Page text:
Dallas Green is no stranger to the Maritime provinces of Canada, much like he wrote on “Comin’ Home” from his debut record. Sometimes, “I’ve been through Nova Scotia, Sydney to Halifax/I’ll never take any pictures ‘cause I know I’ll just be right back”. A week ago, his cross-Canada tour reached its final stop here in Halifax at the Scotiabank Centre. It was music to his legion of fans who flocked to the arena to catch this stacked lineup, featuring folk-rocker Ben Rogers and neo-soul crooner Jacob Banks, and while disparate in their styles, they served to strike a harmonious balance in advance of City and Colour’s headlining set.
While the Scotiabank Centre recently played host to a far more raucous lineup of Dinosaur Pile-Up, Sum 41 and The Offspring, it was clear from the floor seating arrangement that this was going to be a more docile affair. From first glance, when Ben Rogers and his bandmates Erik Nielsen (Bass), John Sponarski (Guitar), Matt Kelly (Pedal Steel) and Leon Power (Drums) hit the stage, I was expecting something of a grunge-infused glam rock sound. Ben Rogers was channeling a definite Kurt Cobain vibe while sporting a vintage-looking leopard print topcoat, but that notion went out the window from the very moment the band started playing, as their sound was dusty country-tinged folk music. The amps may not have reached 11, but they definitely rubbed gently against that 8th notch at times. I may have walked into the arena being unfamiliar with Ben Rogers, but walked out loving the band’s music.
Then it was time for London crooner Jacob Banks to hit the stage. The Nigerian-born, London-based singer looked very much like a dad hitting the stage fresh from picking up the kids from the soccer pitch, but the moment he opened his mouth, his voice filled the Scotiabank Centre. The vast cavern that the room is, was hard-pressed to contain the sound emanating from the face of this talented artist. As massive as Banks’ vocals were, his band filled out any of the limited space, remaining in lock-step with him for the duration. It was a powerful performance, which was polarizing for some, at times missing a dynamism that could have roused some in the audience. Banks and his exceptional band sounded great, while melting the faces off of many with his otherworldly voice.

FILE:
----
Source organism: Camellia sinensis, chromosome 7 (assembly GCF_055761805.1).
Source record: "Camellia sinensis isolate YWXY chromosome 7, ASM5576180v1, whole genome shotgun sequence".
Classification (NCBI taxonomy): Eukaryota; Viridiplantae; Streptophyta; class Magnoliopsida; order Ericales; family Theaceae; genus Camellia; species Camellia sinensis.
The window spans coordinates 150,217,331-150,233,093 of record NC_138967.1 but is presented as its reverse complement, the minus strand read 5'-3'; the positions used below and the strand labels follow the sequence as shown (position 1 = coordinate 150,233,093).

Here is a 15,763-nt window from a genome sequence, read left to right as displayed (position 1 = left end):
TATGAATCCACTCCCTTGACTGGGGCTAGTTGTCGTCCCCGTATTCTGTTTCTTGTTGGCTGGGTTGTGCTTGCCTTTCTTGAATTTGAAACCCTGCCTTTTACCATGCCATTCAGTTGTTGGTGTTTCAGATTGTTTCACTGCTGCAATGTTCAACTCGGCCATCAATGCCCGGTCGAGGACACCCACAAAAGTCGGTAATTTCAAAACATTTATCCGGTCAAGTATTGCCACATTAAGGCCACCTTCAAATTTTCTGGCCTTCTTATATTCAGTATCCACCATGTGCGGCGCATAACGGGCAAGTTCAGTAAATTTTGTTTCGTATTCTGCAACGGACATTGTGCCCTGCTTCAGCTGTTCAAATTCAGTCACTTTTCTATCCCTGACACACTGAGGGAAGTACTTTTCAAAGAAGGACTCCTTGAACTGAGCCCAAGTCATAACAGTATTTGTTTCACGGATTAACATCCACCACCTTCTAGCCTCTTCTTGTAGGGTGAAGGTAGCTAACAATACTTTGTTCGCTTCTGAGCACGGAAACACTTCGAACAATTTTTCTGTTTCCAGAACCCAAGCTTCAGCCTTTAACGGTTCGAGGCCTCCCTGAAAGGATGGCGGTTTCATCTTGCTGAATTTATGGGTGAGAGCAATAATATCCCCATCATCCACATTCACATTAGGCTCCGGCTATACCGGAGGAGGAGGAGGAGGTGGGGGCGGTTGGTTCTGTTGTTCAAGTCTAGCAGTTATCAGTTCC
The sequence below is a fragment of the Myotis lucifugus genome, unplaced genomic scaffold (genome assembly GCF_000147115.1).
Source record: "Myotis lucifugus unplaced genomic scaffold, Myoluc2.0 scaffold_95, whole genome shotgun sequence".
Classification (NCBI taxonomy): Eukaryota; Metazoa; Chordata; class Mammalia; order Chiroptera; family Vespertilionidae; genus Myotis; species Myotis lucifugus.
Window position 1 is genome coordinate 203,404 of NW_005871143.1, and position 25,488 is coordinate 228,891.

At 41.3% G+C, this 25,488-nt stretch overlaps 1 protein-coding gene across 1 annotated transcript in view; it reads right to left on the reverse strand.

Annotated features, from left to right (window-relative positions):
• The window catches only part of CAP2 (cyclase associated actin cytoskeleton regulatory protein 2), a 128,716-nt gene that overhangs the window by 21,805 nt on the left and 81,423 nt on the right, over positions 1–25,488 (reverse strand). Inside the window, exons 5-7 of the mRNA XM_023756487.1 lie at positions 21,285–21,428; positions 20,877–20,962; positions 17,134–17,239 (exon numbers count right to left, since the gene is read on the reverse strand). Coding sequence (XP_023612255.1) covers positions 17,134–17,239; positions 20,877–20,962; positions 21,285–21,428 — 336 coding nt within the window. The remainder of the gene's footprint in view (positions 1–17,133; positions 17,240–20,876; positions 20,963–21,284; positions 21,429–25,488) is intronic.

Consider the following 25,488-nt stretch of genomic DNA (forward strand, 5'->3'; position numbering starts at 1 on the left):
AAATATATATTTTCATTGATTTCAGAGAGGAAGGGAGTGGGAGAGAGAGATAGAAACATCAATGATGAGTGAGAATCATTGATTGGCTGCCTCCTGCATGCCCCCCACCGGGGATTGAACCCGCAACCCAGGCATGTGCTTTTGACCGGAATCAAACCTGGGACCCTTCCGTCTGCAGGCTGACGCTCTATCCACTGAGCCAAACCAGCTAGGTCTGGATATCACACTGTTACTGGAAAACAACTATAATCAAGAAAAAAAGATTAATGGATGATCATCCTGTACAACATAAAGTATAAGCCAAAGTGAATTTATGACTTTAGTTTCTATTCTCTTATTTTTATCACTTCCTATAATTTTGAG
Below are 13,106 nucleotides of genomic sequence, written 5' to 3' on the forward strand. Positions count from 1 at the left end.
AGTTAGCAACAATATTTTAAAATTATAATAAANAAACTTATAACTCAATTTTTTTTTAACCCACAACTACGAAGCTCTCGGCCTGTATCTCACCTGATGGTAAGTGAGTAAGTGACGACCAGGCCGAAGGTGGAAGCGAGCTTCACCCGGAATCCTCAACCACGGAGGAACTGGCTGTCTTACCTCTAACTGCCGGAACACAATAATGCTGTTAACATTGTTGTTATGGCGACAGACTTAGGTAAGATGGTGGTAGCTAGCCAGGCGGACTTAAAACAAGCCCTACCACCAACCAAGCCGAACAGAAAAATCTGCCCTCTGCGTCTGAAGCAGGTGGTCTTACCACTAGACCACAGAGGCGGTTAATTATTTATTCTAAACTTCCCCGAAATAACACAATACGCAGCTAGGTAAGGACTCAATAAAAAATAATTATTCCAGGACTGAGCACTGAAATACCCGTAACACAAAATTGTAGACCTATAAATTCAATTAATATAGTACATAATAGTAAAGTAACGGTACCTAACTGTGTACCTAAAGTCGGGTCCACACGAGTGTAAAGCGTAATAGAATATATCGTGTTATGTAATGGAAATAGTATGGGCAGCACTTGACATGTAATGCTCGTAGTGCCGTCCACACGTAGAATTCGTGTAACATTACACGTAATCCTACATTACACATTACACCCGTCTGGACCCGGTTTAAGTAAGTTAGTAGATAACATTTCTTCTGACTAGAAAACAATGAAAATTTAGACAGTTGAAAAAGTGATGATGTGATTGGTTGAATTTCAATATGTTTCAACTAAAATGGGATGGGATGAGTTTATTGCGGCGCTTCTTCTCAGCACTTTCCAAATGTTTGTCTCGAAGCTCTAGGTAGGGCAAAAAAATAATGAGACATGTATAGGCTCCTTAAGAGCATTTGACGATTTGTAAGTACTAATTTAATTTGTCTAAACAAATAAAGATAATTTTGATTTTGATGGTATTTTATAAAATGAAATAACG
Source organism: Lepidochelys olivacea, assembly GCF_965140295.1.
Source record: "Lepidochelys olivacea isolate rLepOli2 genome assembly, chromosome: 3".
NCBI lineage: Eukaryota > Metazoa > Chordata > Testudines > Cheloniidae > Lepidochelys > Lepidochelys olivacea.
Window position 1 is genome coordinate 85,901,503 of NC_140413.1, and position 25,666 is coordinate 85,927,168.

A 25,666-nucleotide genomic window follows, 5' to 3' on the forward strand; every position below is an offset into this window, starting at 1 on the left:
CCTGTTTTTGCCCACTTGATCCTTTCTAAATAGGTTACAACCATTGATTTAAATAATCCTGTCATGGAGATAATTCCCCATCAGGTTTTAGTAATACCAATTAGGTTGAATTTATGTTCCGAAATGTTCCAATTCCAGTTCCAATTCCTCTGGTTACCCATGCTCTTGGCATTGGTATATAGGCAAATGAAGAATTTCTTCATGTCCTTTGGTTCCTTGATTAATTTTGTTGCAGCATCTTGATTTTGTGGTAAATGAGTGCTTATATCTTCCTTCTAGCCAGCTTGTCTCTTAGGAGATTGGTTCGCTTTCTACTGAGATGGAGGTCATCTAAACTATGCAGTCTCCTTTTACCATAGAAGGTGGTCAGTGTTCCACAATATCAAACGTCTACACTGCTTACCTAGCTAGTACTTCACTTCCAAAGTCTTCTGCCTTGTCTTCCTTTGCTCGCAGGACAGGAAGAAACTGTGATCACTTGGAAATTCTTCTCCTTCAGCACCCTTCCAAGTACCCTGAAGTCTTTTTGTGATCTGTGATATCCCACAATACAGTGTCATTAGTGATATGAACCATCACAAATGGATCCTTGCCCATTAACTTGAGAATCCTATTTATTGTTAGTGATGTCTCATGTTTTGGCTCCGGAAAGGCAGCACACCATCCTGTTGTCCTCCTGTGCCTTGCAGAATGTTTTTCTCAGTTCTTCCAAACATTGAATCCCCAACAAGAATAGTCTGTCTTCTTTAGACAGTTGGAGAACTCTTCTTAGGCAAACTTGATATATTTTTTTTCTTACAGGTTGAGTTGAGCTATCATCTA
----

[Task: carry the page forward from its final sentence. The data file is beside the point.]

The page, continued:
An eager anticipation hung in the air, highlighted by the cheers of jubilation that went up the moment the lights went down. City and Colour’s band made their way onto the stage and, with a casual aloofness, Dallas strapped his guitar on and strode to the microphone. As this was the final night of the A Pill For Loneliness tour, it was only fitting that the opening song was the lead single from the record, “Astronaut”. Throughout the show, Dallas shifted between the roles of front-man and solo troubadour, at times cranking the amps up to 9 with some searing guitar work on “Little Bird” and “Northern Blues”, and kept things at a strong boil for the opening 40 minutes. When it came time to turn the heat down and let the set simmer, Mr Green grabbed his guitar and the rapt attention of the comfortably packed crowd in the Scotiabank Centre. There are very few artists and/or performers that can deftly spellbind an audience the way that Dallas Green can; you could have easily heard a pin drop during his performance.
For a set list that was chock-full of deeper, lesser-known cuts, or tracks from the new record, it was a main set that was over in a blink of an eye. Due to Dallas’ fondness for the East Coast, the encore was all but guaranteed, and much like the rest of the tour, it was loaded with gems, including “The Girl”, the lead single from A Pill for Loneliness “Living in Lightning”. The night closed out with the emotionally charged “Sleeping Sickness” (which now bears a Gord-sized hole), which saw the Halifax crowd act as the proxy for Gord Downie’s verse. It was also interesting to see that Dallas’ outfit was quite similar to the outfit Gord wore on the night of his Secret Path concert (coincidentally his final Halifax performance) 3 years less a day prior. On this night, the packed room in the Scotiabank Centre had the privilege to witness a performance that sparkled and shone with the effortless magic that only City and Colour could cast. Until next time, Dallas!